Slack is upgrading its Huddles feature with video chat, multi-user screen sharing, and one chat thread per huddle. The company announced the updates at its Frontiers conference, which is an opportunity for Slack to both unveil new products and share its thoughts on the future of work. With Huddles, Slack’s vision is simple: people need more, richer ways to chat, but they don’t need more meetings.
Huddles originally launched a year ago and they’ve worked for Slack precisely because they do not feel like meetings. The company always envisioned the feature, which you can use to make a quick audio call within Slack, as more people walking to someone’s desk instead of sending them a calendar invite. They were for audio only; you couldn’t plan for it; you could start one in any channel or direct message. It borrowed a lot from Discord’s audio chat features and worked really well.
“The great thing about Huddles is that it’s not intrusive,” says Tamar Yehoshua, lead product at Slack. “It’s not like your phone is ringing and you have to pick it up. I can hang out in the huddle, listen to the nice background jazz music and wait for you to be free.” Huddles are often used as co-working tools, Yehoshua says, so teams can get something done quickly without the mental overhead of turning on cameras and having an official meeting. The company prides itself on the average huddle that lasts just 10 minutes, a nice break from a steady drumbeat from 30 minutes of Zoom meetings.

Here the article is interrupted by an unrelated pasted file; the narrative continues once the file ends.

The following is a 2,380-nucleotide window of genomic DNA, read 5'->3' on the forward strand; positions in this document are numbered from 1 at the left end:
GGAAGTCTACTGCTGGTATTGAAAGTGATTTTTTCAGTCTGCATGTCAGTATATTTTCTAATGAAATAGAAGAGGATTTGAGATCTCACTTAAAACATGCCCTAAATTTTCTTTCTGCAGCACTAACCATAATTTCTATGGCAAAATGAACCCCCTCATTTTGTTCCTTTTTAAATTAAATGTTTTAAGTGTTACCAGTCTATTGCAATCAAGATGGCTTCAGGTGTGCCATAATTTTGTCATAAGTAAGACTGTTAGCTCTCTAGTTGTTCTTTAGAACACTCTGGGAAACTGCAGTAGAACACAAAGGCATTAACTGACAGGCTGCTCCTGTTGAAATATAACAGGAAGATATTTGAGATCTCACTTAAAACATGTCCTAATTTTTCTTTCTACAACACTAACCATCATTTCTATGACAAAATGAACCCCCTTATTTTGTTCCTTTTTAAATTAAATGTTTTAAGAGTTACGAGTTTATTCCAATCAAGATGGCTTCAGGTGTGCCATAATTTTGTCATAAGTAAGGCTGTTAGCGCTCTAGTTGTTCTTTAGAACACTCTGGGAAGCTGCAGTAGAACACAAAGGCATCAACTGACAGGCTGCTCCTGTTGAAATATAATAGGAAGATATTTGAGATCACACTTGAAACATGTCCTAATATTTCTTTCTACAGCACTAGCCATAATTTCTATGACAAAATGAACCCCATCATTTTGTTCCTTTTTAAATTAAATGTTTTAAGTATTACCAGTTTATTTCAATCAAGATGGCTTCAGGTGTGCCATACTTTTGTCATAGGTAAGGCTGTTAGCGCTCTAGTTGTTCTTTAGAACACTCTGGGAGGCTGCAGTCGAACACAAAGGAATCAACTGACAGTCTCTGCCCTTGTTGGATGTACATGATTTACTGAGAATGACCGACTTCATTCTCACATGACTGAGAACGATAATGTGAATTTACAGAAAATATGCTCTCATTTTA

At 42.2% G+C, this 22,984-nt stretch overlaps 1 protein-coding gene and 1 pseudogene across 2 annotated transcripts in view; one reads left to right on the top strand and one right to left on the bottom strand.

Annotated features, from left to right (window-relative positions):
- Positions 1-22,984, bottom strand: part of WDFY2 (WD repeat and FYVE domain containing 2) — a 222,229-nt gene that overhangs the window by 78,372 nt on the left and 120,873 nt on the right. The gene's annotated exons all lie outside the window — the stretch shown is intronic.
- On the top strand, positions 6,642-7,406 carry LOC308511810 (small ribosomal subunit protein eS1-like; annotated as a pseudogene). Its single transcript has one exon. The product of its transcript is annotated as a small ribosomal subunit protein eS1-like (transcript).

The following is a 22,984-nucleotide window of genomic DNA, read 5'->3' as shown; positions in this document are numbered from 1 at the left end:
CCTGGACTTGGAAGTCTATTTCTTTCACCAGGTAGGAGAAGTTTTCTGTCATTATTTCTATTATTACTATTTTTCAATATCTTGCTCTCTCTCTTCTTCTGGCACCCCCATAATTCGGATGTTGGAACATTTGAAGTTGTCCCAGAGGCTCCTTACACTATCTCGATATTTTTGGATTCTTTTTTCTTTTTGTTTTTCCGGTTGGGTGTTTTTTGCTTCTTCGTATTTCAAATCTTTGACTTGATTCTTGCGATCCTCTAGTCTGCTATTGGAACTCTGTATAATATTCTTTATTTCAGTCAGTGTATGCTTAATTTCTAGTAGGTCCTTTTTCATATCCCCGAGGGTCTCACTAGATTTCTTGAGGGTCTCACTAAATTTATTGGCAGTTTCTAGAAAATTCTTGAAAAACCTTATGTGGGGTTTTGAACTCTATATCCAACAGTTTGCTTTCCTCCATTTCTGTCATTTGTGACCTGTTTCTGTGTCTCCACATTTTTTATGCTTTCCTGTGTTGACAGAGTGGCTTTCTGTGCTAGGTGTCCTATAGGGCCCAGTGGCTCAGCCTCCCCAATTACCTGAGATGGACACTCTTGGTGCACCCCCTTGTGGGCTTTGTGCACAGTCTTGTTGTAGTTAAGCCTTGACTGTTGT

Now, however, huddles can be much more than that. Each huddle still starts out as an audio chat — “our goal was to reduce social pressure to turn on your video,” Yehoshua says — but you can click a button and enable a little video chat in the sidebar of your Slack app. . Press another button and the huddle will have its own window, after which it will look very much like a Zoom meeting. That’s what some people want! Slack has always tried not to be prescriptive about how people use the app, and Yehoshua says many users didn’t use huddles because they wanted video. “There are plenty of other tools that are video-first,” she says, “so why this in Slack? It’s because you’re already working there.”
It sounds like a bit of an aberration, adding more complexity and fidelity to something that was deliberately low-stress. But video would always be part of Huddles. “We’ll probably allow video sharing at some point,” Slack CEO Stewart Butterfield told me The edge when Huddles first launched, though he acknowledged it would be a pain to bring in video without people worrying about how they look or forcing them to stare at their computers for hours on end. “During an audio call, you can do a lot of other things and maintain the illusion that your conversation partner is paying full attention to everything you’re saying,” Butterfield said at the time. Now, Slack seems to think it can make video a tool that can be used when needed, not the default state for any quick chat.
When you’re in a video huddle, multiple people can share their screen at the same time, which is handy that most chat apps don’t offer. And each huddle also gets a special chat thread, which is then saved in Slack after the huddle ends. Huddles themselves aren’t recorded, though: “If you think of them as conversations in the hallway, and I want to talk to you for five minutes, it would be a little weird if all that was searchable,” Yehoshua says. She thinks of threads like the whiteboards you could draw on during meetings, an artifact of the chat that you may want to keep even if the chat itself doesn’t have to be.
Huddles is a smart feature for Slack to keep going because while it can’t compete with Zoom and Meet, can In 2022, start finding other ways for people to communicate that aren’t so much like business meetings. If Slack really wants to be a ‘virtual headquarters’, it will also have to think about how to replace the rest of office life. Huddles is a good start.